The downside, however, is that since Wife is treated as the owner of the IRA, Wife can name whoever she wants as the beneficiary of beneficiaries of her IRA. She could exclude Husband’s children by naming Wife’s children, or perhaps even Wife’s new spouse that she married after Husband died! 

So instead of naming Wife as the designated beneficiary of Husband’s IRA, Husband considers naming a trust for Wife as beneficiary. The trust instrument might provide that RMDs go to Wife for her lifetime, but when Wife subsequently dies, trust assets revert back to Husband’s children. But since a trust was named as the beneficiary of Husband’s IRA, even if the trust qualifies as a “see-through” trust, RMDs after Husband dies will be based on the single life expectancy of the surviving spouse (Wife) which results in substantially less income tax deferral than would be available if the surviving spouse were named as the outright beneficiary and rolled over the benefits into her own IRA. 

Let’s look back at the numbers. If a trust for Wife is named as beneficiary of Husband’s IRA, the first RMD when Wife is 80 (based on the same $1,000,000 IRA) will be $98,000 (9.8% of the IRA value). At age 81, the RMD will exceed 10% of the account value. And each year, the percentage will increase. If Wife lives long enough after Husband dies, the RMDs based on the required single life expectancy table will cause most of the benefits to be distributed to Wife outright which will defeat the purpose of trying to protect those IRA assets for Husband’s children.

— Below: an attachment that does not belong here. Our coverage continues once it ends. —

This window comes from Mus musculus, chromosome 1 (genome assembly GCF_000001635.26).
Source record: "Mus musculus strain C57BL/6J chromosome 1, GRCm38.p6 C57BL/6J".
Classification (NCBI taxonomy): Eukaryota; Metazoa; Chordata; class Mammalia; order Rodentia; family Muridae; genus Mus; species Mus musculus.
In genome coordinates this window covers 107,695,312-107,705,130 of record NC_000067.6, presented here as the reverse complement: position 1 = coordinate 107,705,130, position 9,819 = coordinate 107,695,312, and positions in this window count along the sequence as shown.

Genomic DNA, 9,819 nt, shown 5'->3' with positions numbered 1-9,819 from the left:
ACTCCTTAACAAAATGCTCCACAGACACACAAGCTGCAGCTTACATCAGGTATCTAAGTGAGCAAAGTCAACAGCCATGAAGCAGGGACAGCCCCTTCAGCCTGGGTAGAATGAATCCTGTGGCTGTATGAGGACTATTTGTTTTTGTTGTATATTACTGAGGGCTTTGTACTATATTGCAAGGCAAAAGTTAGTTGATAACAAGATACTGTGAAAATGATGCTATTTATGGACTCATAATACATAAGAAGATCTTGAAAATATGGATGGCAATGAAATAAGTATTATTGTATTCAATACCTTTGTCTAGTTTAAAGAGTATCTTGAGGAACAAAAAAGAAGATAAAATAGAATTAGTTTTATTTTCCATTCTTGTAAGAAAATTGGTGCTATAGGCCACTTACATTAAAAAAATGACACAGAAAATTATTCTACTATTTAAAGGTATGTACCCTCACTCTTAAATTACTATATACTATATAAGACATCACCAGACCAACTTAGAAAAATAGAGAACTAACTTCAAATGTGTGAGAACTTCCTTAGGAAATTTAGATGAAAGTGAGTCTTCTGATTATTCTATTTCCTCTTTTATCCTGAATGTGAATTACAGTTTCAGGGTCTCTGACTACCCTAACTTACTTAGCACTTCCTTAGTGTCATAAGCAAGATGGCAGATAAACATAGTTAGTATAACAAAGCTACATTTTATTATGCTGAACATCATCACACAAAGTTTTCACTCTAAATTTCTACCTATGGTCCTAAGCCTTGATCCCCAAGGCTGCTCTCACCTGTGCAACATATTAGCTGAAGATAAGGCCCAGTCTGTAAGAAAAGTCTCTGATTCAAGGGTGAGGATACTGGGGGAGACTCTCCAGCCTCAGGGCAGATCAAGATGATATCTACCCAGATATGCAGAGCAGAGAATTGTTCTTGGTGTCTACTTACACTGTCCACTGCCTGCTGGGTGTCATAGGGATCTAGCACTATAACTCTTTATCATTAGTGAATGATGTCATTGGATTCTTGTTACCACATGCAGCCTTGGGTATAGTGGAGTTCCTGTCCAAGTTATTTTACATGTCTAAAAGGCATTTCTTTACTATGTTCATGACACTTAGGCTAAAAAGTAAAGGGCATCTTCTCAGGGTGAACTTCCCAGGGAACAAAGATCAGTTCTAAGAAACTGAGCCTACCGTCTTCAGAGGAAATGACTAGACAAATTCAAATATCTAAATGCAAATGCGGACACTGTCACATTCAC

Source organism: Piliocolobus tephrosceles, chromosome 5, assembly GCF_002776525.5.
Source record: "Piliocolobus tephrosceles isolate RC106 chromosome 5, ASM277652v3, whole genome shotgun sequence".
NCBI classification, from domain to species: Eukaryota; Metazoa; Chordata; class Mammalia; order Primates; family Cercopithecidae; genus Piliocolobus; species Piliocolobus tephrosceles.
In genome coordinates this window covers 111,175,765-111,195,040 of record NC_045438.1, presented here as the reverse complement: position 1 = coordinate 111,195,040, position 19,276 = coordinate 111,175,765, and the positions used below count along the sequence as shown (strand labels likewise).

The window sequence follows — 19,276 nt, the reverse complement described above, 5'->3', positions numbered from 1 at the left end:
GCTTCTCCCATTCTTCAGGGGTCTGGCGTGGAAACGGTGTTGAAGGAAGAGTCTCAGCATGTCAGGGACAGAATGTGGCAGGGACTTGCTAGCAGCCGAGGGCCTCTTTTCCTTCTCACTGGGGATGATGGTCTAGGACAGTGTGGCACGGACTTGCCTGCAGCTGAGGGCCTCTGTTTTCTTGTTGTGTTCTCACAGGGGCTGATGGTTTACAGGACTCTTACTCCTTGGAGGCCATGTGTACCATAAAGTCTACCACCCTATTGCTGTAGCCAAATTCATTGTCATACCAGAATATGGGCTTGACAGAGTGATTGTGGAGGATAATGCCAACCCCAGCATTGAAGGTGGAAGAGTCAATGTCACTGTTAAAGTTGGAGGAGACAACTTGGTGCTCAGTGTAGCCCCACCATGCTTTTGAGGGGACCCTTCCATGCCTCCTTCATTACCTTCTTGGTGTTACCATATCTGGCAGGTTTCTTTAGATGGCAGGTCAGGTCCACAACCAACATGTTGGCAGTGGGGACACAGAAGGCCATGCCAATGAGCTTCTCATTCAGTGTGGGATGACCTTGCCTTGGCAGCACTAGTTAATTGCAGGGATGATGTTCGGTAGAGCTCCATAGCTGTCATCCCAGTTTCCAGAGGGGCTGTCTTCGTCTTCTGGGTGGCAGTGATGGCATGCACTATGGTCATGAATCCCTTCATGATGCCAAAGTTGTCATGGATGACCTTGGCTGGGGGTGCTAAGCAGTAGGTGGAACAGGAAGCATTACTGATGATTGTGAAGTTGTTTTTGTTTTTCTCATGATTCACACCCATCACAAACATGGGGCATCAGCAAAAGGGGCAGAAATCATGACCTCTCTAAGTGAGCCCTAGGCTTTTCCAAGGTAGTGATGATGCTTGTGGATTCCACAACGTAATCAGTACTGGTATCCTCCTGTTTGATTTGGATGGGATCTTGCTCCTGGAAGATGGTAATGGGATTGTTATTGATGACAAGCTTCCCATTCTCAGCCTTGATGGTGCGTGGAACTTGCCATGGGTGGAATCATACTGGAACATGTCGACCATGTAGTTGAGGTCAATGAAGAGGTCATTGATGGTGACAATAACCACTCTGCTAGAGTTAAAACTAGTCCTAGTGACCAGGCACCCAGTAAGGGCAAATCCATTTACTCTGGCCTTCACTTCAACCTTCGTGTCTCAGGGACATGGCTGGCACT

So keep in mind that there are tradeoffs when it comes to naming beneficiaries of IRAs.

Should You Name a Trust as a Beneficiary of an IRA?

Had some discussions today with a Baton Rouge family today who that was trying to make the most of their father's IRA. The family wanted to make sure that after the father died, the IRA would benefit one of the children, and then after that child died, the family wanted the IRA to be shared among the other children.

The family kept asking: "Should we name the child as the beneficiary, or should we name a trust (for the benefit of the child) as the beneficiary.